Union Lodge No. 118 G.R.C.
Founded 1860 Installation is in June Official Visit is in March
Meeting on 2nd Monday of the Month (except July, & August) at 7:45 PM
at the Schomberg Masonic Hall
107 Main Street, Schomberg
|Officers for 2017-2018|
|Worshipful Master||W. Bro. Thomas A. Cober|
|Immediate Past Master||W. Bro. Alfred Quinn|
|Senior Warden||Bro. Mike Foley|
|Junior Warden||Bro. Kyle Foley|
|Chaplain||V.W. Bro. Robert Wood|
|Treasurer||R.W. Bro. William Boyle|
|W. Bro. Karl Karunaratne
R.W. Bro. George Burt
|Senior Deacon||Bro. Sean Mills|
|Junior Deacon||Bro. Maxim Shelkov|
|Director of Ceremonies||W. Bro. James Boyle|
|Inner Guard||Bro. Robert Scott|
|Senior Steward||Bro. Merrill Quyn|
|Junior Steward||Bro. Brennan Foley|
|Tyler||Bro. Konrad Karunaratne|
|Historian||W. Bro. James Boyle|
Union Lodge No. 118 G.R.C. is one of Canada’s oldest Lodges under the jurisdiction of the Grand Lodge of Canada in the Province of Ontario, but there is some confusion about the history of the Masonic movement when Upper Canada was being settled.
The 1820’s and 1830’s were times of great turmoil, culminating in the “MacKenzie Rebellion” of 1837 in Lloydtown. Some Lodges were being moved from one community to another, some Lodges were closed. Western Light Lodge No. 7 was active in Lloydtown, but in 1857 that Lodge was erased from the Masonic Roll and the Warrant returned to London England. It was placed in the archives of the United Grand Lodge of Masons.
When Union Lodge No. 118 G.R.C. was inaugurated in 1859 in Lloydtown, it is reported that the Charter Members came mostly from former Western Light Lodge No. 7. They were Bros. Thomas Swinerton, John Anderson, John T. Raper, Andrew Sloan, Henry McCabe, James Hunter, V.W.Bro. Solomon and H. W. Stogdill. There were two additional Charter Members, Bro. John Robinson of Delta Lodge No. 291 of Scotland, and Bro. D. J. Fountain of True Blue No. 98. Brother Swinerton, who had been a Past Master of Western Light Lodge No. 7, became the first Lodge Master of Union Lodge. On April 30, 1860 the Union Lodge received its Charter.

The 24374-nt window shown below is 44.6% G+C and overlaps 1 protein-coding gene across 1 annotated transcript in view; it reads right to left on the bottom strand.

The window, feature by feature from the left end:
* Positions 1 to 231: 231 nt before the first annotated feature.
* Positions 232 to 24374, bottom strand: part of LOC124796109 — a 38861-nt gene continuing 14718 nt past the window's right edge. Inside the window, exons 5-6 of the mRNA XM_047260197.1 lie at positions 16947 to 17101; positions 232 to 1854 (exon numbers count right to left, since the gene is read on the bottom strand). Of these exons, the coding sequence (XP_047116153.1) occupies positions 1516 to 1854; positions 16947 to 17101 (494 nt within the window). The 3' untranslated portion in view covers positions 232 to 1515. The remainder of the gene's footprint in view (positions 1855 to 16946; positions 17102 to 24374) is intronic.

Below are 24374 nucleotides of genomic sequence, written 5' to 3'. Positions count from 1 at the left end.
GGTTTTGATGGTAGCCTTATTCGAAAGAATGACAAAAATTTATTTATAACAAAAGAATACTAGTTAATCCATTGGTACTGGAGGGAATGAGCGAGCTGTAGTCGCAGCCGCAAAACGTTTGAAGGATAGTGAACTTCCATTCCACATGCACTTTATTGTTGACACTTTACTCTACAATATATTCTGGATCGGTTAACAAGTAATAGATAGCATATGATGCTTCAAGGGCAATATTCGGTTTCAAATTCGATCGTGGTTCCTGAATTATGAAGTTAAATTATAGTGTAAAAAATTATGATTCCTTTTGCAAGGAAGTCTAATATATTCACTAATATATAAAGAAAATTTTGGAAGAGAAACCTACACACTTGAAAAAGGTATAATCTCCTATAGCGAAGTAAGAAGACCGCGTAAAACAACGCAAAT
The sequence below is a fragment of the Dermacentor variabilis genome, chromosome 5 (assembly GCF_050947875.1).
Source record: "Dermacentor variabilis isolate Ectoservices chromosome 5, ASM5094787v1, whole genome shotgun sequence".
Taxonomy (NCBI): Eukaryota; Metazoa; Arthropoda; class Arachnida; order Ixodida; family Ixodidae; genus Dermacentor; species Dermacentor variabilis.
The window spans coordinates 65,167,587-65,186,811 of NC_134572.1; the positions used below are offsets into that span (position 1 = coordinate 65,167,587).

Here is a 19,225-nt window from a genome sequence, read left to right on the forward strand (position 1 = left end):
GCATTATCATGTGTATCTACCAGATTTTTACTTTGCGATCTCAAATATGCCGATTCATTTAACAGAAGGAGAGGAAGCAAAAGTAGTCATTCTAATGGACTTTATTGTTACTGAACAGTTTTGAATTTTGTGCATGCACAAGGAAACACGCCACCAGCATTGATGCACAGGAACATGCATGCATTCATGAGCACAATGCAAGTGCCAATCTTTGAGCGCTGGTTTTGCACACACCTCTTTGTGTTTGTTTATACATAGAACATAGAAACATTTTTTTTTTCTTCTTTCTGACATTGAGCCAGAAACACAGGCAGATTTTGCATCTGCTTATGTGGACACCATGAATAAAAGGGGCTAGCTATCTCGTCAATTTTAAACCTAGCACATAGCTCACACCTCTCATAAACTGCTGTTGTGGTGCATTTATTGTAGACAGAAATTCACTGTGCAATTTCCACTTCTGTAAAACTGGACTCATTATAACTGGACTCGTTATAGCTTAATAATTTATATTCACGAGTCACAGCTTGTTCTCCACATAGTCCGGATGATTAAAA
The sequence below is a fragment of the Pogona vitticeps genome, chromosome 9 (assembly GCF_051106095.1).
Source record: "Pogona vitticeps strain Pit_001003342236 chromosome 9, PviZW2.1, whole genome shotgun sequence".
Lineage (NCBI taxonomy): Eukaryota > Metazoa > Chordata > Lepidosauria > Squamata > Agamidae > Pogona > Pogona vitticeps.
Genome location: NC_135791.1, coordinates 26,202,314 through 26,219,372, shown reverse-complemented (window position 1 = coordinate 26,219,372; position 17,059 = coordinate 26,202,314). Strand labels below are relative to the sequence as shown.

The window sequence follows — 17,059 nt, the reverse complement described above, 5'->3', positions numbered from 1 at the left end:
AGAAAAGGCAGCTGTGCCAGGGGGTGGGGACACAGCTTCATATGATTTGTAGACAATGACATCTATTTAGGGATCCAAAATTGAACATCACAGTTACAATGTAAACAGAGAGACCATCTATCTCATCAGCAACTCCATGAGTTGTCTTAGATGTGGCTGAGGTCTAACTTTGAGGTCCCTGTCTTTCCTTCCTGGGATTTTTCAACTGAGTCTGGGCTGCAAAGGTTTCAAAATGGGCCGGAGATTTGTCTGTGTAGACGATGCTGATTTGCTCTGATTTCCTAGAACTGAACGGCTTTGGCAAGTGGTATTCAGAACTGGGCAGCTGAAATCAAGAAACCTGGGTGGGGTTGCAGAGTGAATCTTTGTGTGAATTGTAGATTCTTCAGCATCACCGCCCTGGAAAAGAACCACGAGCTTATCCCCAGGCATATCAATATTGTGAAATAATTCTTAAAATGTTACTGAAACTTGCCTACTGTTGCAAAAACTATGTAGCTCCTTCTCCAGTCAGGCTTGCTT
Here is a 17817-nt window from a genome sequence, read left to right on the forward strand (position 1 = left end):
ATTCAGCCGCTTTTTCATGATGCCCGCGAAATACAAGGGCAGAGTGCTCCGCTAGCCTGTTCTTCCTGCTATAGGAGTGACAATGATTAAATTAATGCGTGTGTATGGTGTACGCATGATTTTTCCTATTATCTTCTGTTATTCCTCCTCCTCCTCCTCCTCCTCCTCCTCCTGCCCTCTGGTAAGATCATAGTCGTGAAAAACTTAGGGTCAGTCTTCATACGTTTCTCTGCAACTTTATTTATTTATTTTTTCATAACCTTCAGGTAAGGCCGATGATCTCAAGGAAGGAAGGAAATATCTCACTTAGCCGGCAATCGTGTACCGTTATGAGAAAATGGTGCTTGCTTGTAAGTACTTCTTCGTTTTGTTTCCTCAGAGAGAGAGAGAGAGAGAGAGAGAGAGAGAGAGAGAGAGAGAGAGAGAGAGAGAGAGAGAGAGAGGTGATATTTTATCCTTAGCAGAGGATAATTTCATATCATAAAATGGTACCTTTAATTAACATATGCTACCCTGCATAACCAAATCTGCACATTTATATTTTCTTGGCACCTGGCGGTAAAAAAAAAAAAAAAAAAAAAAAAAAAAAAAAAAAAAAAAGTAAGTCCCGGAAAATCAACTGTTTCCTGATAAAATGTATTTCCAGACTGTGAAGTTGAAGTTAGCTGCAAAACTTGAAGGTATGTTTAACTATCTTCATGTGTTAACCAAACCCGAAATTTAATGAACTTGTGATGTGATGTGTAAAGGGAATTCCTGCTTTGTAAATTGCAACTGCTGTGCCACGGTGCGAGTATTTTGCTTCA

Union Lodge moved to Schomberg in 1870. Like many other organizations, the Lodge witnessed periods of activity over the years, as well as periods of diminished activity. From 1896 to 1900, it had only one Initiation. By 1903 the membership had drifted down to a low-tide mark of 17 members. In contrast, by 1985, at its 125th anniversary, the Lodge had a membership of about 125 members.
Union Lodge has noted some outstanding records of achievement and service. In Masonic service, four members of Union Lodge have risen through the ranks to serve as D.D.G.M. They were R.W.Bro. H.H. Sawdon in 1934 in what was then District “D”, R.W.Bro. Harold Russell in 1961, R.W.Bro. John G. Agnew in 1978, and R.W.Bro. W. Thomas Cober in 1994. The three latter officers served in Toronto District No. 7. In other activities, the Lodge has become involved in the national blood donor program. In the period from 2002 to 2006 the District No. 7 Blood Donor Committee was chaired for two years by W.Bro. William Boyle of Union Lodge. In the 2005/2006 season that committee collected some 1600 units of blood for the program.
Union Lodge meets on the second Monday of the month, except in July and August. The October meet ing is held on the Tuesday after Thanksgiving.
History of Schomberg Lodge
The first home of Union Lodge #118 G.R.C. was in the Village of Lloydtown in King Township, at that time a centre of great activity in this part of the country. Early records from the 1830’s indicate that this community boasted three churches, a tannery, flour mills, several stores, a blacksmith’s shop, a shoe maker’s shop and a large drill hall for the army of those days.
Likely the drill hall in Lloydtown was the site of regular Lodge meetings. From 1859 to 1870 the Lodge remained in Lloydtown, but it was then decided to establish the Lodge in Schomberg, a few miles to the northeast.
The Lodge’s first home in Schomberg was in Mr. Harry Isaac’s Hotel in the central part of the Village on the site where the community Fire Hall was later established. Some years afterwards, the Lodge was able to procure a former church building on Main Street. This building was moved across the street and south to its present location at 107 Main Street. Preparing for the 125th Anniversary of Union Lodge, a major overhaul was accomplished in time for the event in May 1985, mostly by volunteers from the membership. Though not a large building, the Schomberg Masonic Hall is truly an historic structure and a tribute to the Masonic spirit.